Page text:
Thanks for reminding me that good things take hard work!!!

  31. 42

    Lisa says

    I am on the other side of the fence now. My children are raised to adulthood. I struggled down the same paths that you younger parents are going & let me tell you it is not easy. (But you know that already) The battles with other parents, church members and neighbors was overwhelming for me at times. I also struggled with the fear that I was making big mistakes. Sound familiar? Now that our 4 kids, 3 boys & 1 girl are adults, I find myself VERY grateful I fought the fight. They have made many of their own mistakes and I was so scared for them but now, I can see them forming their lives with the beliefs & ideals they were taught. I see our kids struggle with their peers that were given everything, had no rules and were sheltered from life’s consequences and those kids are unable to cope with life. They are selfish, unable to care about anyone else but themselves, cannot keep jobs or make commitments. They do not have any social skills & have no clue what hard work, loyalty or honesty is. Our children are stronger & better prepared for their struggles because they learned how to compromise or save for the expensive items because we did not give them everything they wanted. They saw & experienced 1st hand what it was like to lose loved ones from old age & illness and care for someone who was very ill or who just needed to be included in a family. But after it is all said & done, they are turning out to be good strong people I am proud of.

    So hang in there!!!!! It is worth it. We went through several rough years with our children (they are bull headed like their parents) but as time goes by, I am seeing positive results. Pats on the back to all of you young parents. Good works will be rewarded.

  32. 43

    Kate N. says

    great post Kristen! thanks for the encouragement. i posted a link on facebook and i just noticed that there had been several others who have also.

    kate n.

  33. 44


    I loved this. LOVED LOVED. We have family members whose kid is 11 – she has gone through all the iPhones, all the recent ipads, MAC computers… and we wonder every Christmas and birthday – what’s next? I know our kids will be mad (they are young, 3 and 1) but I agree with you 100%. For what it’s worth – your kids look pretty normal and VERY cute! They are too messed up from you being a “bad mom!”

  34. 45

    Lynette says

    Thank you for this. The reminder/encouragement that it’s all worth it in the end puts days like yesterday’s multiple time-outs and “I hate you mommy” in perspective.

  35. 46


    Just by having six kids we are counter-cultural. I worry that my kids will at times resent our family size because it does make us look different and it does mean we can’t do everything. I try to tell my kids when it is hard on me too. We are blessed to be part of a community of people trying to live the same values and so our kids know we are not the only family living this way. It is not easy but it is worth it. And God always gives me the encouragement I need right when I begin to question it all.

  36. 47

    Amanda M says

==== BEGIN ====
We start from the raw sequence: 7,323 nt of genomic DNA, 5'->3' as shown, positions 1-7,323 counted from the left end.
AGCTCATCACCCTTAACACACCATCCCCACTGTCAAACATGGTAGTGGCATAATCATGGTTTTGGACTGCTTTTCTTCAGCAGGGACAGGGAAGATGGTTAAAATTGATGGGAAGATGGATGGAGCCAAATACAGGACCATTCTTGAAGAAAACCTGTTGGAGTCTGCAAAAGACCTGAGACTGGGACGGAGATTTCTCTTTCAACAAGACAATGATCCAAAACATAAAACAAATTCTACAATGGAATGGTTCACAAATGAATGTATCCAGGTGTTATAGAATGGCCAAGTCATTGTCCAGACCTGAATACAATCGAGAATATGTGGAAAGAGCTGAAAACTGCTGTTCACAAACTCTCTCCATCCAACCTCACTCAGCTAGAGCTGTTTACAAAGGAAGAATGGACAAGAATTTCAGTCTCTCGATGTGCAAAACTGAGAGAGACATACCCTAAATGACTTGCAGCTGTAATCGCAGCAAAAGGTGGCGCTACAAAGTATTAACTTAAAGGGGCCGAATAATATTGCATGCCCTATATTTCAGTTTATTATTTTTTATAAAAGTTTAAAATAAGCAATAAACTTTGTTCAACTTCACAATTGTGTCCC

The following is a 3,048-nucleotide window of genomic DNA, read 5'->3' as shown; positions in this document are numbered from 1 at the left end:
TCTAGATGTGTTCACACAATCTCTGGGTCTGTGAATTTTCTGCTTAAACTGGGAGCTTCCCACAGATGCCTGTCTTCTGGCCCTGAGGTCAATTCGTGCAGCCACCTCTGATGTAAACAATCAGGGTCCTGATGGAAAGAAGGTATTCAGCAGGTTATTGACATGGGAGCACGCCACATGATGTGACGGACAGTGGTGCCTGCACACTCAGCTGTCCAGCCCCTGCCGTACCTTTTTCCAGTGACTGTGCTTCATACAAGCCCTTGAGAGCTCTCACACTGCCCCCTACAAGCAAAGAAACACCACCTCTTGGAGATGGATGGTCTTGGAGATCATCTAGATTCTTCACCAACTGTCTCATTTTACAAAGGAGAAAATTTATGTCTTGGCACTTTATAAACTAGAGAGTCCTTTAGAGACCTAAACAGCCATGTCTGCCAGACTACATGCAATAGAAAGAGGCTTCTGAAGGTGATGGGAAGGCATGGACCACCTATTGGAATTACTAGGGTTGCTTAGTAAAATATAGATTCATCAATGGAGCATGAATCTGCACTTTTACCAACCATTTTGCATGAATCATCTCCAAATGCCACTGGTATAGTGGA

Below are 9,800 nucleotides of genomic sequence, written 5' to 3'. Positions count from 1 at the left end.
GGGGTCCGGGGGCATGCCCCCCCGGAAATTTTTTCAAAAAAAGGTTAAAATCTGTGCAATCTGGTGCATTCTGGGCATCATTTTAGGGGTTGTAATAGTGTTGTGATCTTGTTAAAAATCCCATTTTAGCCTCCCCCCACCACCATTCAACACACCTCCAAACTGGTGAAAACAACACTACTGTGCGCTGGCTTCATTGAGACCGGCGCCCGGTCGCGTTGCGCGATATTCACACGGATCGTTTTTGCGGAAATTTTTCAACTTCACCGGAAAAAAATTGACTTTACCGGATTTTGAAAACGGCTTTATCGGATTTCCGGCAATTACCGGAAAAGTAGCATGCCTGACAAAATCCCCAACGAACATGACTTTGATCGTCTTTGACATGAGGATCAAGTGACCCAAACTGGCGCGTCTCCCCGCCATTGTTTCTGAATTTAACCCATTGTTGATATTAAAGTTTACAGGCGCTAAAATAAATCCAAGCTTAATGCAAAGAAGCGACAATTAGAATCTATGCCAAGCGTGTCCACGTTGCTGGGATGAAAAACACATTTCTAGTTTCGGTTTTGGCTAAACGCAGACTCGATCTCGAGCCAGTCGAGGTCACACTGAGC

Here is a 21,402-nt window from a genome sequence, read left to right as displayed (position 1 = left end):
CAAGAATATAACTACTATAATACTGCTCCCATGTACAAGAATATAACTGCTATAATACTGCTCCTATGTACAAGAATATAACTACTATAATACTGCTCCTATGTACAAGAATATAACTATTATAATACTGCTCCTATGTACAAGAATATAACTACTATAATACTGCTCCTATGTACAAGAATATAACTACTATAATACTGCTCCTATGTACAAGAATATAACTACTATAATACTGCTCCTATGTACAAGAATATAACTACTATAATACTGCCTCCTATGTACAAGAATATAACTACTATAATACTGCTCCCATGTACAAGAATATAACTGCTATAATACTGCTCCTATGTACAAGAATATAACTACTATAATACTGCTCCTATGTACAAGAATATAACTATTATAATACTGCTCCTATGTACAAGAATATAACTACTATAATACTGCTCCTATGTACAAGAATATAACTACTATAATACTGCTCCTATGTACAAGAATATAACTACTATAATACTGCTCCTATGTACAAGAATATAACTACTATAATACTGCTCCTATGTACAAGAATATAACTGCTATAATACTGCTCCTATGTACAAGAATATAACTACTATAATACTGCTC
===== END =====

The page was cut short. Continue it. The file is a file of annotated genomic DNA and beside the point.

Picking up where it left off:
BRAVO! According to this, I was raised counter-culture and plan to raise my children that way. ‘No’ is necessary. ‘No’ is required. I applaud your bad parenting and hope that I can be strong and brave like you and my parents in the way I raise my family.

  37. 48


    Oh girl, I wouldn’t sweat the MEANEST MOM in the world garb. Your kids will never regret you standing firm and guiding them to healthy decisions.
    I’m on the other end of my parenting (mine are 21, 19 & 17). Our relationship is tight. They know I’m not going to fold like a cheap tent on my beliefs or values. Which is funny, cause neither will they. Each of them are SOULED OUT to Christ and aren’t interested in “following” the world or friends.
    I’d like to think….that God used their dad & I to mold them into the good young people they are today. We’ve invested in them and said no! Our family couldn’t afford all those expensive things (we were seminary/ministry people) but our kids never cried or complained, ever! They understood, we cannot afford that.
    I still crack up when I think back to a grocery shopping trip when they were small…. On the cereal aisle–“Mama, do we have a coupon for this kind?”

    Trust me, it’s way cooler to have healthy, God-loving kids who choose not to party or live completely for self than it is to have the wild or popular spoiled ones. Just my opinion, of course.

  38. 49


    Kristen, I’m now 27, but as a child in the late 80’s/early 90’s, my parents were the “worst parents” for not letting me have video games in our house when EVERY child had a new Nintendo. I am almost certain I wouldn’t have the same level of curiosity and drive to build original ideas had they given in. Turns out they weren’t the “worst” but quite the opposite. Stand your ground and thanks for this post.

  39. 51


    I LOVE this post and echo what others have said. I have young ones and older ones and the older ones are very much different from their peers (in a good way!). Great to have the encouragement!

  40. 52


    I had another parent try to explain to my why my 10 year old needs a cell phone. My child is hardly ever away from me or my husband. And when she is, she is with a trusted friend, but yet she “needs” a cell phone? I figured I should at least teach her to use my cell phone because we don’t have a land line anymore. But that has only taught me that I am right because she spent all day texting her other 10 year old friends who have cell phones. I had a little glimpse into my future.